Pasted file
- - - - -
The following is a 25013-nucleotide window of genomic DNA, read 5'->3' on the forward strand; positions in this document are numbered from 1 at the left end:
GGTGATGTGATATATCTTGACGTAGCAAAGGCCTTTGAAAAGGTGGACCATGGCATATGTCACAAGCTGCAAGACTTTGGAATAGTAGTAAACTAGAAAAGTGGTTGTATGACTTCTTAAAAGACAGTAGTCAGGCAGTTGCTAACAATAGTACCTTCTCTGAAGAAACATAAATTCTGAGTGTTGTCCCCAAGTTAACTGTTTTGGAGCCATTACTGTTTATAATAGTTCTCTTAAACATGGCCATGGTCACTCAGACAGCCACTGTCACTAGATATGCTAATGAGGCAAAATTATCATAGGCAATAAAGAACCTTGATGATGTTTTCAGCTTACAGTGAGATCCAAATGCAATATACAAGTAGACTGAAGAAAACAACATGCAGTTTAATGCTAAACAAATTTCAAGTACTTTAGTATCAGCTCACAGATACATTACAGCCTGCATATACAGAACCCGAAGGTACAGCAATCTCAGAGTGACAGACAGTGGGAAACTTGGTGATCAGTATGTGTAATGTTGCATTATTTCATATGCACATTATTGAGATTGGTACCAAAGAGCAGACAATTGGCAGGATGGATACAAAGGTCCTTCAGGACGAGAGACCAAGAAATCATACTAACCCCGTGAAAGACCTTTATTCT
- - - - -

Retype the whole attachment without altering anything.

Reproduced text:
The following is a 25013-nucleotide window of genomic DNA, read 5'->3' on the forward strand; positions in this document are numbered from 1 at the left end:
GGTGATGTGATATATCTTGACGTAGCAAAGGCCTTTGAAAAGGTGGACCATGGCATATGTCACAAGCTGCAAGACTTTGGAATAGTAGTAAACTAGAAAAGTGGTTGTATGACTTCTTAAAAGACAGTAGTCAGGCAGTTGCTAACAATAGTACCTTCTCTGAAGAAACATAAATTCTGAGTGTTGTCCCCAAGTTAACTGTTTTGGAGCCATTACTGTTTATAATAGTTCTCTTAAACATGGCCATGGTCACTCAGACAGCCACTGTCACTAGATATGCTAATGAGGCAAAATTATCATAGGCAATAAAGAACCTTGATGATGTTTTCAGCTTACAGTGAGATCCAAATGCAATATACAAGTAGACTGAAGAAAACAACATGCAGTTTAATGCTAAACAAATTTCAAGTACTTTAGTATCAGCTCACAGATACATTACAGCCTGCATATACAGAACCCGAAGGTACAGCAATCTCAGAGTGACAGACAGTGGGAAACTTGGTGATCAGTATGTGTAATGTTGCATTATTTCATATGCACATTATTGAGATTGGTACCAAAGAGCAGACAATTGGCAGGATGGATACAAAGGTCCTTCAGGACGAGAGACCAAGAAATCATACTAACCCCGTGAAAGACCTTTATTCT